Local shares took their cue from Wall Street's overnight decline after higher United States Treasury note yields sent investors scurrying from equities.
The Straits Times Index dipped 16.55 points, or 0.46 per cent, to 3,568.01, with losers beating gainers 307 to 126.
Taxi operator ComfortDelGro was among the nine index stocks that closed higher. After being left out in the cold by the now-departed Uber, ComfortDelGro added two cents to $2.23 on a report that it is in talks to tie up with Indonesia's Go-Jek ride-hailing firm.
Blue-chip losers included Thai Beverage, down three cents to 84.5 cents on trade of 33.39 million shares.
Singtel slipped three cents to $3.40 with 32.29 million shares traded. This came after a partially owned unit of its Indian associate, Bharti Airtel, announced a merger with rival Indus Towers.
CapitaLand Commercial Trust reeled again from Tuesday's fall in first-quarter distribution per unit. It lost two cents to $1.78.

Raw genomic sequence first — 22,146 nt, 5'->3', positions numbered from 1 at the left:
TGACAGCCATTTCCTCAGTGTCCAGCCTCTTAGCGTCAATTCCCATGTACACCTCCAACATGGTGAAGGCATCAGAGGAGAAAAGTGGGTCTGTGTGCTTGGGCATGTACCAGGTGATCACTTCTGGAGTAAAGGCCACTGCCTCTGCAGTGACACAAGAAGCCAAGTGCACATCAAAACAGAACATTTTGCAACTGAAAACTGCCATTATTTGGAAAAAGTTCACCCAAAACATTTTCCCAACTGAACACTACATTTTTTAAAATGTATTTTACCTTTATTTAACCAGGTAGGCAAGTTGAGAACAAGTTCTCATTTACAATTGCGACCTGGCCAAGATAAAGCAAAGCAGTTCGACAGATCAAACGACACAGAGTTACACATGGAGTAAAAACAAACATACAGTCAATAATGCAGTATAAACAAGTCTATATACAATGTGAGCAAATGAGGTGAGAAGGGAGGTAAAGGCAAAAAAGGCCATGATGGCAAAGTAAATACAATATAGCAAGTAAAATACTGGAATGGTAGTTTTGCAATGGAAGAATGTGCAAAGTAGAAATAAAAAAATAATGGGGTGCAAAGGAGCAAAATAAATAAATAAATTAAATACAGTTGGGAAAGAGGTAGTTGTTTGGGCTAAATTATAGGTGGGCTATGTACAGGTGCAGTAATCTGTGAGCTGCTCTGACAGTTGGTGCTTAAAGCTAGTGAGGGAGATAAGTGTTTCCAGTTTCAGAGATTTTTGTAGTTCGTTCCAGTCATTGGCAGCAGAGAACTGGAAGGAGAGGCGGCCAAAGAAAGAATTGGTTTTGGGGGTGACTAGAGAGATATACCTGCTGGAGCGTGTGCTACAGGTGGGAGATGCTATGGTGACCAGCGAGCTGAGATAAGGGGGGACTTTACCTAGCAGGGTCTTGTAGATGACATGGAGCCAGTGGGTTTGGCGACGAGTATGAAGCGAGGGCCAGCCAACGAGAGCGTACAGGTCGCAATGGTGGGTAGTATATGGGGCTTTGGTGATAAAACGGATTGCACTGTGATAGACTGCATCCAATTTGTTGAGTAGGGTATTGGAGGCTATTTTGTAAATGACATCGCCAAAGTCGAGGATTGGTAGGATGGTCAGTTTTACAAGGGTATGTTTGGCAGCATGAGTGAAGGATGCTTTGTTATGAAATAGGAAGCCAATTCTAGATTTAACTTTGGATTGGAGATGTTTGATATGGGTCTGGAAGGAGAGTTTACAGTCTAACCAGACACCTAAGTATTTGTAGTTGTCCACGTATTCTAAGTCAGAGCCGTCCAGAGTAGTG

Venture Corporation dropped 83 cents, or 3.55 per cent, to $22.57. The firm reported a 72.2 per cent year-on-year surge in first-quarter earnings after the market closed.
The counter was battered by rumoured client Philip Morris' slow electronic-cigarette sales, but UOB Kay Hian analyst Foo Zhi Wei said on Monday that the market had "largely overreacted".
He added that "it is important to note that growth is driven by a host of other products".
The day's big winner was scientific equipment supplier Techcomp (Holdings), which rose 23 cents, or a whopping 62.16 per cent, to 60 cents. The company is slated for a reorganisation after major shareholders decided to sell a 61.6 per cent stake to a Chinese state-owned firm.
Addvalue Technologies, which has secured the first major contract for its inter-satellite data relay system, ticked up 0.1 cent to 4.1 cents.
But apart from these happy few, the bourse was awash in red.
Trek 2000 International lost 7.4 cents, or 32.89 per cent, to 15.1 cents after a one-day trading halt. The tech firm behind the thumb drive was hit by a fresh scandal this week, as forensic accountants unearthed potentially illegal transactions.
Sunningdale Tech fell 18 cents, or 12.25 per cent, to $1.29. Its first-quarter results out on Monday showed a one-off foreign exchange loss and a 74.8 per cent tumble in profits.
Even AEM Holdings' sterling first-quarter earnings - almost double the net profit a year ago - could not prevent the counter from shedding 28 cents, or 4.24 per cent, to $6.32.